Johnson’s high-flying act a slam dunk

GARRET MEADE PHOTO | Shayne Johnson's explosiveness and ability to soar through the air could produce some dunks this coming season.
GARRET MEADE PHOTO | Shayne Johnson’s explosiveness and ability to soar through the air could produce some dunks this coming season.

When it comes to pure athleticism, there aren’t many, if any, athletes in Southold High School who can match Shayne Johnson. Johnson runs like a deer, glides in the air like an osprey and, if that isn’t enough, his basketball game just seems to be getting better and better.

The 5-foot-11 Johnson plays as if he has springs in his legs. He is the only Southold player who can dunk, something fans may get to see this coming season if the opportunity presents itself.

Ironically, it was Johnson’s dunking ability that got him into some trouble this past spring. After dunking a ball, he landed awkwardly and broke his left wrist, putting an early end to his baseball season.

“I got the dunk,” Johnson said. “I did the hard part but didn’t land it, the easy part.”

At first, Johnson was told he would need surgery and have pins put in his wrist, but a doctor was able to put the wrist back in place, expediting his return to sports, and Johnson played soccer for the First Settlers this fall.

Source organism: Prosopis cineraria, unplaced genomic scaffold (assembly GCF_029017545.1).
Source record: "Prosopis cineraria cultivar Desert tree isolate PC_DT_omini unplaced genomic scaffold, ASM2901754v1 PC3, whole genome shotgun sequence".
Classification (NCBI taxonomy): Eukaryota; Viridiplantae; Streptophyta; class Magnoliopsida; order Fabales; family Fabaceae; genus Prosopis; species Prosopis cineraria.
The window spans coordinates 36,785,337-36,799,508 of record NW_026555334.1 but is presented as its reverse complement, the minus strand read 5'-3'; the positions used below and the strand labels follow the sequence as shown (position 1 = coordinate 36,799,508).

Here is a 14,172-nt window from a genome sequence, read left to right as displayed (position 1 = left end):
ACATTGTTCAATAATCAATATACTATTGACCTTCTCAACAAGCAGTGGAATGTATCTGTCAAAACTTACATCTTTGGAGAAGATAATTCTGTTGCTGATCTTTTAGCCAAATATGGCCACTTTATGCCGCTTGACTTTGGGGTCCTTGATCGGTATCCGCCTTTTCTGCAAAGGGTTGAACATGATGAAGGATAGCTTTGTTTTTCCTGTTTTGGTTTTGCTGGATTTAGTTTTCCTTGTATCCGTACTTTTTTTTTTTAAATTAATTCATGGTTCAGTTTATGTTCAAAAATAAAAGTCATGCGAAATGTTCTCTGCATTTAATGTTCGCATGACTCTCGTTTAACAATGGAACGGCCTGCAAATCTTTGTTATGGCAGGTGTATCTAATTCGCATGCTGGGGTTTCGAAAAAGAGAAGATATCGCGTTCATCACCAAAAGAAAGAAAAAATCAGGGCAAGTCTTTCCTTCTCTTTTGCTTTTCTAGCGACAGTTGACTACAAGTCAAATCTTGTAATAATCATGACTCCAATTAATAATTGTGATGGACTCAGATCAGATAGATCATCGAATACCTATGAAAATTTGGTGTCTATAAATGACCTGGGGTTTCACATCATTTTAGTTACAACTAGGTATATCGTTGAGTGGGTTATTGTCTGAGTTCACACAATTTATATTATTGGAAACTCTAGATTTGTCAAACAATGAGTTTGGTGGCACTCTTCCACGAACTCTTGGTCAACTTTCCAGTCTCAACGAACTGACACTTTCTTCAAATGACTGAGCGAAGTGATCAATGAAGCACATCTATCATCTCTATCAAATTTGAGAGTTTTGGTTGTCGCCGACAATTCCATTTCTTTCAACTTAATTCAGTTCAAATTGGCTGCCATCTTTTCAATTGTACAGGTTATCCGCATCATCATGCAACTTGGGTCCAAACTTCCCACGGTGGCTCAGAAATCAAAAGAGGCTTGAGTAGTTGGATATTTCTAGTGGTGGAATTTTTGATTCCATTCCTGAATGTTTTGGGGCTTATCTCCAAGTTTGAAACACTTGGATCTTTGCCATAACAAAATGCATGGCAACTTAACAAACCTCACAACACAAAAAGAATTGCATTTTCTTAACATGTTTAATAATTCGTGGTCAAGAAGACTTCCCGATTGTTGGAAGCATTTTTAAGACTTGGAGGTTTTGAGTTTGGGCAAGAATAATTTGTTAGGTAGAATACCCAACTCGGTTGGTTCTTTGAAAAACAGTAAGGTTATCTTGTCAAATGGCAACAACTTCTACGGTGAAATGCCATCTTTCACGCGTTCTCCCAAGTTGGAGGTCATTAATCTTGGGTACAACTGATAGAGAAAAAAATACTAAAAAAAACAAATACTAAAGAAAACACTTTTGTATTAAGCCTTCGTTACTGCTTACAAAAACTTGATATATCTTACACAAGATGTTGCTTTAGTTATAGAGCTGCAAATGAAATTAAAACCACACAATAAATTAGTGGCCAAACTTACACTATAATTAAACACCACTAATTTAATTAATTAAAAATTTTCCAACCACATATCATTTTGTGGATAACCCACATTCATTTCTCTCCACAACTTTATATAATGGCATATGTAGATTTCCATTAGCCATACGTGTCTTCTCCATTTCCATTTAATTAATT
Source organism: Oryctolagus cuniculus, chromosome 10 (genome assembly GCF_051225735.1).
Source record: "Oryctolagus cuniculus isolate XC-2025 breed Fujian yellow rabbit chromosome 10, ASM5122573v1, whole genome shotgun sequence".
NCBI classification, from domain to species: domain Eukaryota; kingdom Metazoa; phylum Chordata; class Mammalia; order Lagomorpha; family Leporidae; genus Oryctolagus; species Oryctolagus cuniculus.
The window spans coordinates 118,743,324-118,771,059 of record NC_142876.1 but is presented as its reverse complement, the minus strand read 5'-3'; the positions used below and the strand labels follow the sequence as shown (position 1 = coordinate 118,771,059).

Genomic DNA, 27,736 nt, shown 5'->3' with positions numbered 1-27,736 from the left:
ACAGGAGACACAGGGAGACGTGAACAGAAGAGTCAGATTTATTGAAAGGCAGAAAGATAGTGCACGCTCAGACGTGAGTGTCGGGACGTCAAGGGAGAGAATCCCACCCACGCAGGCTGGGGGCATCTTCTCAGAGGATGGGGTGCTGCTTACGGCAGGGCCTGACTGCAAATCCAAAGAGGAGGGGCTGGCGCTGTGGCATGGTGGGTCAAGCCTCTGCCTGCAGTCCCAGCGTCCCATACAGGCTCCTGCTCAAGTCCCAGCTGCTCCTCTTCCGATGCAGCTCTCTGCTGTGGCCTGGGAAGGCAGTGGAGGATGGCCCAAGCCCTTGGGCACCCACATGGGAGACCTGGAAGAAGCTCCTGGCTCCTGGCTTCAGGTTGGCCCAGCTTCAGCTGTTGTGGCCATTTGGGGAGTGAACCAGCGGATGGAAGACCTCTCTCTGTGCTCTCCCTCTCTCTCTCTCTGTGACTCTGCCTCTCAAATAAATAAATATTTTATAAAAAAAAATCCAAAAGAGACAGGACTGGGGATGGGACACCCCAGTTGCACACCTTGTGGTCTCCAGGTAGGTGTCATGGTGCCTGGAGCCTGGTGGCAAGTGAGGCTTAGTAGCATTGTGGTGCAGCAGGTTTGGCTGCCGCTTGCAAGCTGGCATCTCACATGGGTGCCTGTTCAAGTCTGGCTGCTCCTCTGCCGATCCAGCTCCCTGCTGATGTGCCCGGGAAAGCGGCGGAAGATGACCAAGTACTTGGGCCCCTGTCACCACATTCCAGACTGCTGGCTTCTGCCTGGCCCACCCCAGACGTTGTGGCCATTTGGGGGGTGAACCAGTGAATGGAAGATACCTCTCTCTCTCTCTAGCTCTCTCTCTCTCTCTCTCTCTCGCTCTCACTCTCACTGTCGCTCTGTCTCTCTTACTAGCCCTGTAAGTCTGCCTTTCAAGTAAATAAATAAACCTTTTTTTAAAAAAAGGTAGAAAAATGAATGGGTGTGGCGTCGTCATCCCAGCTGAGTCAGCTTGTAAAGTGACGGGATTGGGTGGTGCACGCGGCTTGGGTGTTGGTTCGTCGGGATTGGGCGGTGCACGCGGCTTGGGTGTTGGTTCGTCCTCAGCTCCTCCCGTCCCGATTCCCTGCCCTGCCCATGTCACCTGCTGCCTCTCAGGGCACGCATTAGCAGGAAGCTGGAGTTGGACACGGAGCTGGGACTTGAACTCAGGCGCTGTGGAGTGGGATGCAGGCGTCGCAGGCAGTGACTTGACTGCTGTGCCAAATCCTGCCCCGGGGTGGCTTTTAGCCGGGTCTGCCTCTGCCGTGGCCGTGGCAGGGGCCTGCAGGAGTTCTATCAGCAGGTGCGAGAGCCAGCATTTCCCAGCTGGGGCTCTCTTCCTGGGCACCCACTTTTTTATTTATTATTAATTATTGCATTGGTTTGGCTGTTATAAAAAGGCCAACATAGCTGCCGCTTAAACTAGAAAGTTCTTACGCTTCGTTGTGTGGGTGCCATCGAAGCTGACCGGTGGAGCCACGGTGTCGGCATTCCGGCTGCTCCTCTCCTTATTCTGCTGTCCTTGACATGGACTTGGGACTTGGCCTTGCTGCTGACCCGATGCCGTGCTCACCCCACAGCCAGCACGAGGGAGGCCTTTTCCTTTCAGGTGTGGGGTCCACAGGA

But Johnson hasn’t played much basketball since the injury. The junior forward played only about a half of each of the final three games for Southold in a summer league, and that was about it until the First Settlers started practice on Wednesday.

“It’s weird, though,” Johnson said after Thursday’s practice. “I feel rusty still because after I broke my wrist, I didn’t play much since then. I have to get back into it and get used to it all again.”

Nevertheless, observers say they have liked what they have seen from Johnson, who they say looks stronger and faster than he was a year ago.

“It seems like he got a lot faster and he can jump higher so he’ll be good for the fast break,” junior forward Alex Poliwoda said. “He’s always been able to jump like that, so it’s no surprise to see him able to get up that high.”

Southold coach Phil Reed has noticed the new, improved Shayne Johnson.

“He is quick, fast and, you know what, I think this gym is not big enough for him,” Reed said. “He looks a lot faster. He looks a lot more athletic this year. I think last year he was learning to play on the varsity level. … Now he’s got confidence.”

Johnson also has a little old school in him.

“I’m watching him finger roll during warmups,” Reed said, “and I’m like: ‘Whoa! Where did you learn that stuff? That’s going back to the ’70s, early ’80s.’ ”

Reed said, “If we can get Shayne in the weight room a little bit, get him working out a little more and get stronger, I wouldn’t be surprised to see him dunking on a regular basis.”

Johnson said his left wrist gets sore every now and then. “Sometimes catching the ball hurts, but it’s nothing I can’t work through,” he said.

On the plus side, he said he feels he is more explosive now.

Johnson is among a cast of returning players for Southold that includes All-League junior Liam Walker, Kenji Fujita, Kevin McGough, James Penny, Michael Ryan and Poliwoda. The First Settlers are hoping for a better showing than last season, when they went 4-13.

“This is our year,” Johnson said. “If we’re going to go anywhere, this is it, and we’ll do it.”

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